Dual ISH-IHC: Better Together

Neurovascular signaling for repair enhances brain metastasis

Ultrasensitive IHC Detection with HRP-Polymer Conjugates

Signal amplification methods are widely used in immunohistochemistry (IHC) for detection of rare epitopes and low abundance antigens. While many of these techniques such as the avidin-biotin complex (ABC) method improve staining, they frequently require additional steps and result in higher background staining.  Blocking endogenous biotin, a requirement of using ABC reagents, may not sufficiently remove residual activity in frozen tissue sections and tissues high in biotin including the liver and kidney.

Frontiers in immunohistochemical (IHC) analysis

There are a variety of experimental methods to choose from when using antibodies as a probe to highlight a target of interest. Western blot will reveal protein abundance and behavior, immunocytochemistry allows a look at protein behavior on the cellular level, and flow cytometry has the ability to label and sort hundreds of thousands of cells in no time. However, immunohistochemistry (IHC) is the only method where researchers have the ability to view the spatial localization of a target within a specific tissue.

The importance of using controls in immunohistochemistry

Immunohistochemistry (IHC) is a widely applied experimental method used to examine tissue antigen expression and behavior with the use of an antibody conjugated to a secondary tag for visualization.  IHC consists of a tissue preparation phase, an antibody-staining phase, and a result analysis phase - all of which may lead to skewed results if not properly performed.  One way to ensure that IHC staining results are in fact demonstrating protein behavior and not a side effect the experimental process is to use IHC controls within each expe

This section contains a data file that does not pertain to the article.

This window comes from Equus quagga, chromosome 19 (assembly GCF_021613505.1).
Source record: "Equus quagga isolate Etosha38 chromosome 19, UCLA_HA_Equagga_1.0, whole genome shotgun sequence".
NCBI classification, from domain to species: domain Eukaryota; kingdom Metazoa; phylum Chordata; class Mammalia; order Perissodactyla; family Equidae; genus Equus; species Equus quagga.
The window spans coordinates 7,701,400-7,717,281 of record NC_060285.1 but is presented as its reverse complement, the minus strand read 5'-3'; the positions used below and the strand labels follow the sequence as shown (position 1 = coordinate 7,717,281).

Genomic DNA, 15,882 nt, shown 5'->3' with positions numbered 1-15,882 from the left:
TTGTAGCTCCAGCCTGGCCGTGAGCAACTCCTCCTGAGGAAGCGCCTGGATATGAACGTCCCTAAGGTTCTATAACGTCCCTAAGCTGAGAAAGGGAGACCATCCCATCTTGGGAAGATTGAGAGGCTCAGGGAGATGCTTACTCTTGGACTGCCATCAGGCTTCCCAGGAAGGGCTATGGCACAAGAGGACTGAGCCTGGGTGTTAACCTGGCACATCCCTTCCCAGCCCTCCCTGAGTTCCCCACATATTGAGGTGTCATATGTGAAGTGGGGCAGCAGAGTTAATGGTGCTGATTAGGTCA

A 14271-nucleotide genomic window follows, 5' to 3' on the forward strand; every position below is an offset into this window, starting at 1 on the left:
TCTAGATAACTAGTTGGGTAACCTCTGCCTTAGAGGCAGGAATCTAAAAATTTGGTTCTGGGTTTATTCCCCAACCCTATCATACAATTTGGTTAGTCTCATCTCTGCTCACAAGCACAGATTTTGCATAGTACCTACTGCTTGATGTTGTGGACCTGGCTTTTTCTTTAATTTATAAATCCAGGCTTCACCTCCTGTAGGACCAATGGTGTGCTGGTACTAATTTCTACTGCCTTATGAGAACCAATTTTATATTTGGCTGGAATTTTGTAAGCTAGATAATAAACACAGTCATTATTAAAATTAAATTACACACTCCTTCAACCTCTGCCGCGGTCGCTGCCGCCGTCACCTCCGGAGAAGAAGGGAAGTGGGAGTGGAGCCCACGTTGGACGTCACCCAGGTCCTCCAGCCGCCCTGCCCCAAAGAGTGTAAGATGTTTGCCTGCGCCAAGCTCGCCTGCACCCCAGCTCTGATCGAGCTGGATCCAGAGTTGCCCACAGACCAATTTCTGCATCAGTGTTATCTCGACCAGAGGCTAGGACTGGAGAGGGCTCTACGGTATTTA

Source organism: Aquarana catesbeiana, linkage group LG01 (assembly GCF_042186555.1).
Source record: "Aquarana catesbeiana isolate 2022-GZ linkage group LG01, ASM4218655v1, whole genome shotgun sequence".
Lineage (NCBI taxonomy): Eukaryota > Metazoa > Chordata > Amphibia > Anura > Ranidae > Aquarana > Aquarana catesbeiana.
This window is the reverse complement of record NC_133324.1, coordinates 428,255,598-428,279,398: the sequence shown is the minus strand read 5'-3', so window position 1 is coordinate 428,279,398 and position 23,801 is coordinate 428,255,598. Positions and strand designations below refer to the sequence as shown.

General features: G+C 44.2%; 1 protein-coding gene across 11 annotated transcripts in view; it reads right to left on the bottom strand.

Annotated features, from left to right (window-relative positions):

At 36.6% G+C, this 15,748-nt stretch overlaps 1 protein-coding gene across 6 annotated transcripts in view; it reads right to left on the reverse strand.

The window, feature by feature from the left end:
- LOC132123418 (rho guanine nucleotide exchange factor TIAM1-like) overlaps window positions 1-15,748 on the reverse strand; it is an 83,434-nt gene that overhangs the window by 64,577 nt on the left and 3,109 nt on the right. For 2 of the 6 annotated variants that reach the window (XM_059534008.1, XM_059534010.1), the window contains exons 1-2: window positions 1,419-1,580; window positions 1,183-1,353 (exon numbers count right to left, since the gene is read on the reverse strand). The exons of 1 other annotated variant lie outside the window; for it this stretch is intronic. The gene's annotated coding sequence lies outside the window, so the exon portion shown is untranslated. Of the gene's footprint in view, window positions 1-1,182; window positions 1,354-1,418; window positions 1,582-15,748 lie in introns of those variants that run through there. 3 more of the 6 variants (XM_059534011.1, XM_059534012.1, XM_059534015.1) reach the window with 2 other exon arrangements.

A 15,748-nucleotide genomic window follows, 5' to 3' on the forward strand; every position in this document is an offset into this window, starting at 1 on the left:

The Key Benefits of Indirect Detection

Even though the direct detection method is becoming more popular for immunofluorescence (IF) and flow cytometry experiments, the indirect detection method still remains the preferred choice for many other applications. In direct detection, the labeled primary antibody is responsible for both binding and detection of the antigen of interest.


Include tissue controls in every IHC experiment to instill confidence in your results

Interpretation of immunohistochemistry (IHC) data is difficult in the absence of appropriate controls.

To confirm staining specificity and instill confidence in your results, a positive and negative tissue control should be routinely included in IHC experiments.

Webinar: Multi-color fluorescence immunohistochemistry using primary antibodies raised in the same host species

Fluorescent probes conjugated to antibodies allow for simultaneous IHC detection of multiple antigens in the same tissue section. However, quite often conventional multi-color IHC cannot be done if only primary antibodies raised in the same host species are available to the researcher. To solve this problem, we developed a novel technique for performing multicolor fluorescence immunohistochemistry using primary antibodies derived from a single host source.